Love brings out the best in people. It always has. And True Love especially, can do the unthinkable. But if villains aren’t willing to let their hearts guide their lives, then they won’t be living the kind of lives they could truly be happy with. True Love sparks an effortless desire to change in people and it’s what has happened to Killian Jones. The shining example of a true hero who’s gone from a dark life to an indescribably beautiful one, and it was due to the honorable road he’s chosen because he wanted to be better for Emma. And it is for this reason that he and Emma are the solid duo today confiding in each other and finding strength in one another. True Love means putting someone else’s happiness above your own and the two of them have done this ceaselessly thereby, authenticating what it’s supposed to be like — forgiving each other and growing together. And it’s incredibly vital that in an episode that showcased the different kinds of relationships, we were given the chance to see Killian and Emma put one another first. It doesn’t matter what battle stands before them or how limited their time is because their partner’s physical and emotional well-being is a top priority. We’ve seen this since the moment the two climbed the beanstalk together, and while they may not have realized it then, wanting and needing to protect each other is an instinctually beautiful desire that only ever grows stronger. And I’m sure many of us can’t get enough of t.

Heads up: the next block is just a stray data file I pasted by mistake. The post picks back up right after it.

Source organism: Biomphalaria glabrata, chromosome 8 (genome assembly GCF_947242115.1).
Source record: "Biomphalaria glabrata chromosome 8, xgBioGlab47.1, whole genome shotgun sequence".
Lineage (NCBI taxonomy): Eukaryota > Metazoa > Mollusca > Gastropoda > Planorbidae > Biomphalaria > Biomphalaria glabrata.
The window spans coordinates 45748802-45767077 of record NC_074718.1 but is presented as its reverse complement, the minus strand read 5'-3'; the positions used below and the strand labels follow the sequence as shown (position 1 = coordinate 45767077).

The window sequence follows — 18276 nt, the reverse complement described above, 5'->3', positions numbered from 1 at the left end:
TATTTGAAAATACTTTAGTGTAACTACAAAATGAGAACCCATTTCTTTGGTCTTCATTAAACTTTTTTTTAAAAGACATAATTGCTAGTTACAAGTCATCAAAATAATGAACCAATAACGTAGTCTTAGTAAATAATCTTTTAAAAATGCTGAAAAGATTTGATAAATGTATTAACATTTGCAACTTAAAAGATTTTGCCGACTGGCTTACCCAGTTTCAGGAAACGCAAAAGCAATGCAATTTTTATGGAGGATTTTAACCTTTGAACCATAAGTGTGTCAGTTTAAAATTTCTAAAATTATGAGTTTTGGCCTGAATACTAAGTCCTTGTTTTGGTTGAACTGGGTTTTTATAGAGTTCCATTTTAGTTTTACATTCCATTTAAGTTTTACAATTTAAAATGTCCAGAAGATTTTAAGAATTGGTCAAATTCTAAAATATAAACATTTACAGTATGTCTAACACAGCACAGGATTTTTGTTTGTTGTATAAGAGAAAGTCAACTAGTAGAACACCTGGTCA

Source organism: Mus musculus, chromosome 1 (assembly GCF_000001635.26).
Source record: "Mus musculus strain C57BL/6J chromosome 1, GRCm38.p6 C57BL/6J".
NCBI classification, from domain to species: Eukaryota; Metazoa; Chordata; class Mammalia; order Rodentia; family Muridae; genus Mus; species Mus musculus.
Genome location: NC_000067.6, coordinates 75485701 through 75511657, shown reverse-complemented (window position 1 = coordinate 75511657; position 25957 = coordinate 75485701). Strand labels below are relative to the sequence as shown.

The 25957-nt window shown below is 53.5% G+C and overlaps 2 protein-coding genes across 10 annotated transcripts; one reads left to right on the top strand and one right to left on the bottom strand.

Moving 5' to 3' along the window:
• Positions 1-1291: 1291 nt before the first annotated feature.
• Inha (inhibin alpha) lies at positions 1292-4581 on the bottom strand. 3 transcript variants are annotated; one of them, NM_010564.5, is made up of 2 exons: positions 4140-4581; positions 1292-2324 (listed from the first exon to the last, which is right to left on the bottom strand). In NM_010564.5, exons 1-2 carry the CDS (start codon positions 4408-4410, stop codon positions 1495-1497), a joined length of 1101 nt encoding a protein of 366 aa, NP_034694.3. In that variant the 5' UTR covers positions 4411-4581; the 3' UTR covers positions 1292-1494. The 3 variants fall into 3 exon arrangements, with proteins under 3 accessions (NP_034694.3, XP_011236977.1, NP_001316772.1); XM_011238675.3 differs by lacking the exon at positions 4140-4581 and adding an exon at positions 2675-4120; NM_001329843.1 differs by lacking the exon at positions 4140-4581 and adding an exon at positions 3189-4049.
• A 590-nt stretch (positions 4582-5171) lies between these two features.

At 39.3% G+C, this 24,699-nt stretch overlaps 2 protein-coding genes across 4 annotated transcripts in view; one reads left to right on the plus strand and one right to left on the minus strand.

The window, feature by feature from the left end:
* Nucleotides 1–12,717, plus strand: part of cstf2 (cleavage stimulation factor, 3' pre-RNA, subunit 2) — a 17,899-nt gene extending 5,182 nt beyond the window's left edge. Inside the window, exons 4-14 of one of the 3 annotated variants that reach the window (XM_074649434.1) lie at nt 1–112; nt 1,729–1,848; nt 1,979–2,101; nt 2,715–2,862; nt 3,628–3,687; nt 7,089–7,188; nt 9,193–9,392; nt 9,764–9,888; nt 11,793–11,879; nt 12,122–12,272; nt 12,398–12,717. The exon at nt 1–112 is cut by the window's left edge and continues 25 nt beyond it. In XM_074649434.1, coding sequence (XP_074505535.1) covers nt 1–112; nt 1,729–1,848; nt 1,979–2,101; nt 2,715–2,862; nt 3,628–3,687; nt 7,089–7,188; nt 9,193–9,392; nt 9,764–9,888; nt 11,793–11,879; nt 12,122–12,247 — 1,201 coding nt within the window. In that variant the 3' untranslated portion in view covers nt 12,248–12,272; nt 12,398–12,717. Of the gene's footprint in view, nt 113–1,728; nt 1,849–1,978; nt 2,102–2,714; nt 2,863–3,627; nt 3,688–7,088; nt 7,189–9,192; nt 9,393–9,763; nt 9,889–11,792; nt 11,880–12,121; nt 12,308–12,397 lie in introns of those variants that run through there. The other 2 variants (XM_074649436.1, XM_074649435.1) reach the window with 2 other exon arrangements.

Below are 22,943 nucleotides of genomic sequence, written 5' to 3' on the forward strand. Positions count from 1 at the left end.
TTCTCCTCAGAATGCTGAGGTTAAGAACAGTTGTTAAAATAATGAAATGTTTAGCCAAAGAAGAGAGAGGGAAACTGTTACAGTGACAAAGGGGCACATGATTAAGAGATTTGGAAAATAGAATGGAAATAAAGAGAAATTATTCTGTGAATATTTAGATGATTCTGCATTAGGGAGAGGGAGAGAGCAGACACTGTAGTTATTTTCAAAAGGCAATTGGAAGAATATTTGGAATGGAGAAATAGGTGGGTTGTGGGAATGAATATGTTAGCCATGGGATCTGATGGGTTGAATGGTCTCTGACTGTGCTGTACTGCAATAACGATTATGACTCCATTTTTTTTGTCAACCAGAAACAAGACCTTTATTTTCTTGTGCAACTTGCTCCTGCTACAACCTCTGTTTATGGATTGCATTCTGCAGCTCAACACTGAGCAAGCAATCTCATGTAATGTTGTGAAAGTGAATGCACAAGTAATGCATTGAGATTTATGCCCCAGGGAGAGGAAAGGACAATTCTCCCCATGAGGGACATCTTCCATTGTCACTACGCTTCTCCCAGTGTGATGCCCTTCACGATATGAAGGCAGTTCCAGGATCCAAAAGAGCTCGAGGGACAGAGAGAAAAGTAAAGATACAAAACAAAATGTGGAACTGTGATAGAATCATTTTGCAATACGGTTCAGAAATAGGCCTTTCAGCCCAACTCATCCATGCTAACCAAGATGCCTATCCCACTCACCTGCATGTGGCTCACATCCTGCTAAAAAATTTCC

And lastly, since forgiveness is our theme this week — I need Regina to understand this concept in order for me to consider her a part of the heroes. I trust her character wouldn’t resort to the evil ways she once would, but she’s still got a long way to go. It isn’t easy to appreciate the character when she takes two steps forwards and then six steps back but I can understand that it isn’t easy. This is why I’m hoping her relationship with her sister is fixed because Zelena wasn’t the one to kill Robin. She may have been heavily misguided with her trust in Hades, but it doesn’t mean she wanted Regina to lose her happy ending. Both Regina and Zelena have committed far too many murders in their past for anyone to forgive them, but it’s been possible. And in order for someone to forgive you, you must be willing to forgive others as well. It takes me back to the most important thing we’re taught which is “treat others the way you’d like to be treated”. If Snow and Charming could forgive Regina for the damage she’s done as the Evil Queen then she can forgive her sister as well. I understand this journey isn’t easy, but I truly hope we get to see it because for me personally, that’s when I’ll see the growth most in her.